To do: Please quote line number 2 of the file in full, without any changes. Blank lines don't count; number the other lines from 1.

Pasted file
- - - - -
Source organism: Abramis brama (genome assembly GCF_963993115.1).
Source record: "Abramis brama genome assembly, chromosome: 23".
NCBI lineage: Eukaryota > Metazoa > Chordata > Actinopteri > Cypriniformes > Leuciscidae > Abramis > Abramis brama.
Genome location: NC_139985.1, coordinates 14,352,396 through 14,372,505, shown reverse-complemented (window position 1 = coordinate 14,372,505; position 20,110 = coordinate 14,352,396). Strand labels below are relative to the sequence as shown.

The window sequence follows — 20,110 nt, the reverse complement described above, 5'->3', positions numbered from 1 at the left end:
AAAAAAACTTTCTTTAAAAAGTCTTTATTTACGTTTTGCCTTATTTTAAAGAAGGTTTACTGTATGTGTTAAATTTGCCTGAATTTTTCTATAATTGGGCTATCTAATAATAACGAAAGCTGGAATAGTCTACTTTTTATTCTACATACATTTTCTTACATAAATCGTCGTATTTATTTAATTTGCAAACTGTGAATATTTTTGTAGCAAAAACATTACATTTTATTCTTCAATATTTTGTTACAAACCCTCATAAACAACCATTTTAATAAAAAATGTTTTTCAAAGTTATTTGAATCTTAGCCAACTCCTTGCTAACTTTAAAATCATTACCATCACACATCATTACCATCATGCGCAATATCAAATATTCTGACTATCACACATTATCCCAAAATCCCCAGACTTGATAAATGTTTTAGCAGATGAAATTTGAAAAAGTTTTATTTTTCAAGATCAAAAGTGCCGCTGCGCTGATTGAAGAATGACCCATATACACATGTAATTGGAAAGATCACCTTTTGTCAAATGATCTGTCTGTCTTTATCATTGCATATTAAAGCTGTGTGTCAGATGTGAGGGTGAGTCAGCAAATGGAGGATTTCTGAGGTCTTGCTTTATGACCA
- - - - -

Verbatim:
Source record: "Abramis brama genome assembly, chromosome: 23".